I heard a term somewhere that referred to the modern phenomena of sounds being decoupled from what produces them, in the sense that it's no longer a one-to-one relationship between sound and thing. So whereas previously every time you heard a bark you knew it was a dog, now it could be a TV, a computer, or a robot dog. Likewise, a big professional sound system could sound like almost anything. I think the originator was an academic. I distinctly remembering seeing mention of this on wikipedia once. What was that term? Who coined it?
I'm looking for a listing, preferably something with citations of the actual state laws, of when each state changed it's laws to allow for the direct election of electors in the electoral college.
A friend of mine has just returned from Mongolia and was describing roving mad-max style gangs of men using Nazi symbols, with apparently limited understanding of their meaning in the west. Where can I read more about Mongolian Nazis? Is this really prevalent? How did they come to hear about Nazis in the first place? Do they get along with western neo-nazis (despite being ethnically Mongolian)? [more inside]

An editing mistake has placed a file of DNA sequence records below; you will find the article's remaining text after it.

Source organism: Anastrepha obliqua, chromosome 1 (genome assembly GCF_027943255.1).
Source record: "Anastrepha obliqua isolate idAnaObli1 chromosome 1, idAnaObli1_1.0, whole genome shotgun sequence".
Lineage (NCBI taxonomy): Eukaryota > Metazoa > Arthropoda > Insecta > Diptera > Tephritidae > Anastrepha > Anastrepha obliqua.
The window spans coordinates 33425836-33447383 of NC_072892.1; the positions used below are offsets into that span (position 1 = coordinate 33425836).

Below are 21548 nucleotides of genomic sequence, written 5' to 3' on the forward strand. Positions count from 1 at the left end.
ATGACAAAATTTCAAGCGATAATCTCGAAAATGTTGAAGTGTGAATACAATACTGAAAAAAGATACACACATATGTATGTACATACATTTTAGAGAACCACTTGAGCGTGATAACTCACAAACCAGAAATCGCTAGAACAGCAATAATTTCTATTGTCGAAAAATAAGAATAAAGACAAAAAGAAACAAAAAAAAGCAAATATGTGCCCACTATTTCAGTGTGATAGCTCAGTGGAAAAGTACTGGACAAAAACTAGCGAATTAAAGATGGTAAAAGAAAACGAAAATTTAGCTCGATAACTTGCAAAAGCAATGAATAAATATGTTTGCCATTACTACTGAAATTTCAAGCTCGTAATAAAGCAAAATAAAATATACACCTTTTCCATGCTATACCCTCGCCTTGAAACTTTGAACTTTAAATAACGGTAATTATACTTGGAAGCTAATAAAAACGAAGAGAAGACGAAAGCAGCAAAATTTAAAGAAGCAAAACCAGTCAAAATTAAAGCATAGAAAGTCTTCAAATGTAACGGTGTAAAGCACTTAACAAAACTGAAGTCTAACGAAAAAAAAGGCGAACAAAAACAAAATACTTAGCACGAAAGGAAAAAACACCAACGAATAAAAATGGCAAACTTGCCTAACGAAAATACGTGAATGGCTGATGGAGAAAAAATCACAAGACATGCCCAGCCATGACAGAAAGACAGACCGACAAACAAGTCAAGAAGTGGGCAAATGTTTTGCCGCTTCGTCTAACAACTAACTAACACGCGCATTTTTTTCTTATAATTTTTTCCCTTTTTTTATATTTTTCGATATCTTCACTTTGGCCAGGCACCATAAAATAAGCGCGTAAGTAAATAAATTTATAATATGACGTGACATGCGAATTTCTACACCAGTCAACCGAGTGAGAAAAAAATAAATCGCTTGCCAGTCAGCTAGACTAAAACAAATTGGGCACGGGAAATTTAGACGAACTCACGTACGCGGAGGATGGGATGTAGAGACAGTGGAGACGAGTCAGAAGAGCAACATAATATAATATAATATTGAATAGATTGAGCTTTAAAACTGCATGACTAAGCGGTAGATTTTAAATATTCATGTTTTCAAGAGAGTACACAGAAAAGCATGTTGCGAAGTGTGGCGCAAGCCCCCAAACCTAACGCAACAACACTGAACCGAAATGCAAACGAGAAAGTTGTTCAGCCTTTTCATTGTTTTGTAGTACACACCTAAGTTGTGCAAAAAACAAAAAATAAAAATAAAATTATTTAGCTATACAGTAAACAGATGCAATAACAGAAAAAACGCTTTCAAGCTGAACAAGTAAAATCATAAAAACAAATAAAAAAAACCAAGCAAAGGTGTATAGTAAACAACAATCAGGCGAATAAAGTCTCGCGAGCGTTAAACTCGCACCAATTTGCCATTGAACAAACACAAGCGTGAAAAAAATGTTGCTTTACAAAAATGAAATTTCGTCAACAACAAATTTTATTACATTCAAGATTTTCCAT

This is a recording of the CBS radio announcement of the Pearl Harbor bombings. I remember having a longer version of this exact clip, and right where this one ends an announcer with a classic American radio accent says "We take you now, to Washington". Where could I find that again? (I've googled, and all I can find is the abridged version). [more inside]
Has data ever been assembled showing the religous convictions of Americans over time, starting at the countries conception? A sort of compendium of the religious history of the United States... It seems as though such a thing should certainly exist, but I've yet to find it.